A central pillar of George Osborne’s 2014 budget was the announcement that pensioners will no longer have to buy an annuity upon retirement and that they would have more control of their pensions pots, including the freedom to withdraw cash without incurring penalty tax changes.
This is a true blue move that has Conservative values right at its heart – giving retirees the right to do what they want with their money. While in most instances being freed from the shackles of government is something to be celebrated, in this instance a little government paternalism can be a good thing.
Confidence up. Inflation down. Exports up. Unemployment down. Growth forecasts up. With this backdrop it must have been difficult for George Osborne to draw up his fifth Budget. But what we have ended up with is a Budget for blue rinsers rather than businesses. He obviously thinks that everything is heading in the right direction with the economy and exports so there is no need to do much, despite all the supportive rhetoric around helping businesses.
George Osborne had good news to tell in his 2014 budget. The deficit continues to fall. Forecasts for 2014 growth, at 2.7% , are better than expected. Employment levels are now on a par with the US (he did not add that they lag behind Australia or Canada). The challenge he has set for this country is to increase exports to one trillion pounds by the end of the decade. That means the UK must increase its exports each year by 10.4 per cent.
–Cathy Corrie is a researcher at the independent think tank Reform. The opinions expressed are her own.– Today’s budget was a good news story. There is now no major advanced economy growing faster than the UK. Yet underneath the chancellor’s celebration, the end of austerity is nowhere in sight. With national debt heading inexorably up to over 75% of GDP, in the words of the chancellor: “The job is far from done.”The chancellor today made reference to two strategies to secure the public finances for the long term; the first, an Annual Managed Expenditure (AME) cap to limit welfare spending, and the second, a new Charter for Budget Responsibility, to be announced in full this autumn. Through these new measures Osborne has pledged to “fix the roof when the sun is shining to protect against future storms”, by returning to absolute surplus in the years of growth. The goal is to allow the UK to enter recessions from a position of financial strength, not on the back foot.Yet while the chancellor should be applauded for keeping fiscal discipline at the top of the agenda, history shows he faces a daunting challenge to deliver on his promise. For twenty years, governments have allowed debt to build by consistently spending more in recessions than they save in periods of growth. Debt has been left £124 billion higher as a result. It’s worth noting that 22 out of the last 26 forecasts have promised a return to surplus. No government since 2002 has thus far delivered.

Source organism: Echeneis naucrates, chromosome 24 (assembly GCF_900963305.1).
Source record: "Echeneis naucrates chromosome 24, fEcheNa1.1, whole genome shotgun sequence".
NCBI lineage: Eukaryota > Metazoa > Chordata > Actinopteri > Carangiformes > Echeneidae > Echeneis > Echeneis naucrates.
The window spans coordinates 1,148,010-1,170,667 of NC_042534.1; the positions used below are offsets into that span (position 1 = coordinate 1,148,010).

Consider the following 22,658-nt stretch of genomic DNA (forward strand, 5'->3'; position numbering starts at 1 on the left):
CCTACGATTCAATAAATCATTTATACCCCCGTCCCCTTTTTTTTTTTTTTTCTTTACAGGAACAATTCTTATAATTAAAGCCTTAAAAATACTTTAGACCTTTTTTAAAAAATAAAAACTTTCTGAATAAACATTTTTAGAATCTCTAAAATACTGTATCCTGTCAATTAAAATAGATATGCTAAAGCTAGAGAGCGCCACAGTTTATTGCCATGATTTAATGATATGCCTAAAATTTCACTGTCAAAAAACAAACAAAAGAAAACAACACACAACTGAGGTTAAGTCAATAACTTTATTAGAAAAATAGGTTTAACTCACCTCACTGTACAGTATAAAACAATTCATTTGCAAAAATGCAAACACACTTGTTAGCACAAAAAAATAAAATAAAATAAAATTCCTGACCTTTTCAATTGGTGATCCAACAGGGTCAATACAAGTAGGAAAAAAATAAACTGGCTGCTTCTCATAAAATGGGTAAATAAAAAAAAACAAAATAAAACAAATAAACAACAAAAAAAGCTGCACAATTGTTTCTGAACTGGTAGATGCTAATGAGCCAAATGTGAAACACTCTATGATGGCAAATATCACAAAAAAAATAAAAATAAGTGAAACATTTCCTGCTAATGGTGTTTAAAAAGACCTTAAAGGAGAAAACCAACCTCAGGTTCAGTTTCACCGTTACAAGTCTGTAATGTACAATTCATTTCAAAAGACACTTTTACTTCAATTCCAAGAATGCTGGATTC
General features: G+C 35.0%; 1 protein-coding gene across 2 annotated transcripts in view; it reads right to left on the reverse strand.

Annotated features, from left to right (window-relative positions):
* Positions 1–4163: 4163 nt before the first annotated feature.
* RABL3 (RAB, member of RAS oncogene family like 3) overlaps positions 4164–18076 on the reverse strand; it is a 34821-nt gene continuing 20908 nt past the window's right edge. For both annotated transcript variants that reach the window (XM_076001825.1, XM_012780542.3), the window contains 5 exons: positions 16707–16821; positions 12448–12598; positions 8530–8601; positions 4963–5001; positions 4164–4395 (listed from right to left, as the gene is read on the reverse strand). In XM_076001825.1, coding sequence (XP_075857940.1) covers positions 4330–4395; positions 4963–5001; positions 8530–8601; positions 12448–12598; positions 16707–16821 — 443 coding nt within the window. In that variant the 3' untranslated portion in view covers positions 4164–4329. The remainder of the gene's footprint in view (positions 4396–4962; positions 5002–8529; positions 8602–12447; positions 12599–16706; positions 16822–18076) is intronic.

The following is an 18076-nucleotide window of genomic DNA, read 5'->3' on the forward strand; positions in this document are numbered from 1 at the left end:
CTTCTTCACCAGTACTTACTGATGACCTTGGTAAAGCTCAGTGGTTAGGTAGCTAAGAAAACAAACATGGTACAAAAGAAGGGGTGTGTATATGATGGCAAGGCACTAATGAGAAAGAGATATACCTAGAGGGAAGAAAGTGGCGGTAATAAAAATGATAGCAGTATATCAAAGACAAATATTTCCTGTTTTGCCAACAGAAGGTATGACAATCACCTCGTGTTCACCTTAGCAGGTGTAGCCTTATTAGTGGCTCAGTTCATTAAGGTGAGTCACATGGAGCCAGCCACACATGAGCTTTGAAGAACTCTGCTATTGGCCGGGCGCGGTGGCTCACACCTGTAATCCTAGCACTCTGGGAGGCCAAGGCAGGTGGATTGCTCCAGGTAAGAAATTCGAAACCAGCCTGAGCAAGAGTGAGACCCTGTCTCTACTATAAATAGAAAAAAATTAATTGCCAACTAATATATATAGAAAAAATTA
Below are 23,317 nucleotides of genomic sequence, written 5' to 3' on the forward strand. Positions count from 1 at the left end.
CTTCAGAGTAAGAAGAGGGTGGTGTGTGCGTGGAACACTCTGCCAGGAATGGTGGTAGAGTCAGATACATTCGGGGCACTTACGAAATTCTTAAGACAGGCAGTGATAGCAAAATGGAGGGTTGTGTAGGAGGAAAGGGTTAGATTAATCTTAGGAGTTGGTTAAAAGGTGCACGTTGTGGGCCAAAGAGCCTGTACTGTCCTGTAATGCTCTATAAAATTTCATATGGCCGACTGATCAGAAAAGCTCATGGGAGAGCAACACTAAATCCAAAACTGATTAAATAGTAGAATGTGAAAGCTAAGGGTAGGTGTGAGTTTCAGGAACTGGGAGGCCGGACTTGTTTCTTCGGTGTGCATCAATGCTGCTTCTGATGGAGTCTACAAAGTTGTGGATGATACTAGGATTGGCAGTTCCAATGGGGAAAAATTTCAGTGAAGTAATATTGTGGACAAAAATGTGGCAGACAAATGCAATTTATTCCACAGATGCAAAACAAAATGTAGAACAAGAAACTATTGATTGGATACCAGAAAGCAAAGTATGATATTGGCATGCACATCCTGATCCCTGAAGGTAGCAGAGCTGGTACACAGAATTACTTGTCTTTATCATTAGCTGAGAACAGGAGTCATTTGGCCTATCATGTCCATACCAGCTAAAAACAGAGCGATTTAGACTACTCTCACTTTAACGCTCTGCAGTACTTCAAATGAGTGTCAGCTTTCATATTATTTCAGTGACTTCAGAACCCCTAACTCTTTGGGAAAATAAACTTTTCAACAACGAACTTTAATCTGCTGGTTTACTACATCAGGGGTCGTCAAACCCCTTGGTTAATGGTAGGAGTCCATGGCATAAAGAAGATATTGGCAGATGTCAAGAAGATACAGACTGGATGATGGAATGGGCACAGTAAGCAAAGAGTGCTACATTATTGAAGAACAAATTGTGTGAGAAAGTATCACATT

–Dr Richard Wellings is Deputy Editorial Director at the Institute of Economic Affairs. The opinions expressed are his own.–
History is unlikely to be kind to George Osborne. Four years after he became chancellor, the national debt has exploded, the budget deficit remains at dangerously high levels, and an increasing share of tax revenues must be devoted to repaying creditors.